In this latest video by an Aussie expert, he details the issues with the Toyota Fortuner. The Fortuner, a robust 7-seat off-road SUV, has gained significant popularity in various global markets. In countries like Australia and South Africa, it shares its underpinnings with the Hilux pickup. Interestingly, the Hilux made its debut first, followed by the Fortuner. However, the scenario is reversed in India, where the Fortuner arrived before the Hilux, cultivating a substantial fan base for the SUV in our nation. In Australia, it is often perceived as an SUV variant of the Hilux. Here are some problems with the SUV.
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Aussie Expert Details Toyota Fortuner
This video comes from CarSauce on YouTube. The host has the Fortuner for a thorough review. He starts with the exterior styling. While there are no particular shortcomings in the overall design and exterior elements, it doesn’t feel the most modern. It is based on the Hilux pickup and there have been no updates to the styling for a couple of years now. The story on the inside is even worse. The cabin and features feel dated. In fact, the reviewers are disappointed with the hard plastics in every corner of the SUV, the seats are not the most comfortable, the third-row seats fold sideways which compromises some boot space, the infotainment screen is tiny and the features list is quite basic. Therefore, it doesn’t stand a chance in comparison to its rivals.
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Things don’t get too better on the road either. While the engine is sufficiently powerful, the giant SUV feels difficult to manoeuvre. It is underpinned by a ladder-on-frame chassis which makes the body roll quite pronounced. The team also performed a 0 to 100 km/h test and the results were just about decent. It did the job in 11.3 seconds. Apart from that, the occupants were feeling a lot of vibrations when the host took the car to a dirt track on the side of the road. That compromises the ride comfort of the SUV. Therefore, one doesn’t even get the confidence to go fast on the corners. All in all, the SUV feels big and sluggish on the road and just about adequate on off-road tracks.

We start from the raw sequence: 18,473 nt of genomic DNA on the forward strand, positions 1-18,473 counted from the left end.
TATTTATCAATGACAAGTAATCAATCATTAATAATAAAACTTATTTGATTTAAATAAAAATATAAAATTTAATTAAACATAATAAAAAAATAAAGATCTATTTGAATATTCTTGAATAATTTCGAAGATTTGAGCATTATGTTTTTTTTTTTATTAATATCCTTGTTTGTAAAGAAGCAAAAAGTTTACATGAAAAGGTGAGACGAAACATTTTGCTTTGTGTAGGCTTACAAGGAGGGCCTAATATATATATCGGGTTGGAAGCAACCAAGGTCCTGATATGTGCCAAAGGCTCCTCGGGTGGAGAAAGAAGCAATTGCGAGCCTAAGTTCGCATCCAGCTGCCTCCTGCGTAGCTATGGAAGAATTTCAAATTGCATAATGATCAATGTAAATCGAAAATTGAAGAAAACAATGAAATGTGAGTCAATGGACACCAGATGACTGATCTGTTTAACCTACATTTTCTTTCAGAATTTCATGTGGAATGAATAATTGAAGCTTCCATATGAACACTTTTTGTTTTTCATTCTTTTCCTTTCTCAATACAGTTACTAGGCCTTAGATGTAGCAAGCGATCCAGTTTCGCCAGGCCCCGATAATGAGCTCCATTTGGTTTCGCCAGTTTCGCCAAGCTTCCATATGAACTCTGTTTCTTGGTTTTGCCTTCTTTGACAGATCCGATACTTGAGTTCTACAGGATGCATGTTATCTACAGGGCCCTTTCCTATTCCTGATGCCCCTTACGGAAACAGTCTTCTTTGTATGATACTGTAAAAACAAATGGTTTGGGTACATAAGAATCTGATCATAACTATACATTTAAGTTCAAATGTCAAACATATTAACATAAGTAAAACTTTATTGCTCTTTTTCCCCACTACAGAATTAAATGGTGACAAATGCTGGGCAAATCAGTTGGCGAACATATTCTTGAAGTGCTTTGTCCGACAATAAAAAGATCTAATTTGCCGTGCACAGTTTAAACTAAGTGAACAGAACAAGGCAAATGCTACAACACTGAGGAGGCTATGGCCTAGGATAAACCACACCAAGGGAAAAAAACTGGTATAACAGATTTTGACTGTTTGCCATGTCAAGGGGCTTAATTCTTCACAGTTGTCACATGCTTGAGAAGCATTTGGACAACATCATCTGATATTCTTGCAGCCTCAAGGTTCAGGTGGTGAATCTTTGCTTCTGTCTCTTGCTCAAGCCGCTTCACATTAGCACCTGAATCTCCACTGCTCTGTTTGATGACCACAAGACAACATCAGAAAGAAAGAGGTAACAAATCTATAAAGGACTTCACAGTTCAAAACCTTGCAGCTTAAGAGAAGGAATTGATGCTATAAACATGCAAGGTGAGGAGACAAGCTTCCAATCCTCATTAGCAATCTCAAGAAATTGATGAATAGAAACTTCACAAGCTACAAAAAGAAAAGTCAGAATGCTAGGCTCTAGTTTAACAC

For the Australian market, the 7-seat SUV comes with a 2.8-litre 4-cylinder turbo diesel mill which generates a decent 150 kW (204 hp) and 500 Nm of peak power and torque. The transmission duties are carried by a 6-speed automatic gearbox. There are options of 4×2 and 4×4 configurations with a dedicated 4L and 4H system. The drive-away price Down Under is $65,022 AUD for the GXL trim including the Luxury Pack. The reviewers feel that there are more compelling options at this price point.
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We comprehend the perspective of the reviewers. In a market such as India, where viable alternatives are scarce, the Fortuner’s immense popularity, despite its high price, is understandable. However, in other countries with intense and enticing competition, it seems illogical to invest in a vehicle that appears outdated compared to contemporary options. SUVs like the Ford Everest have undergone substantial updates in their latest versions, making them more sensible choices. Ultimately, the enduring appeal of the Fortuner’s classic interior is diminishing, signalling a need for the Japanese automotive giant to address this issue before it becomes a critical concern.
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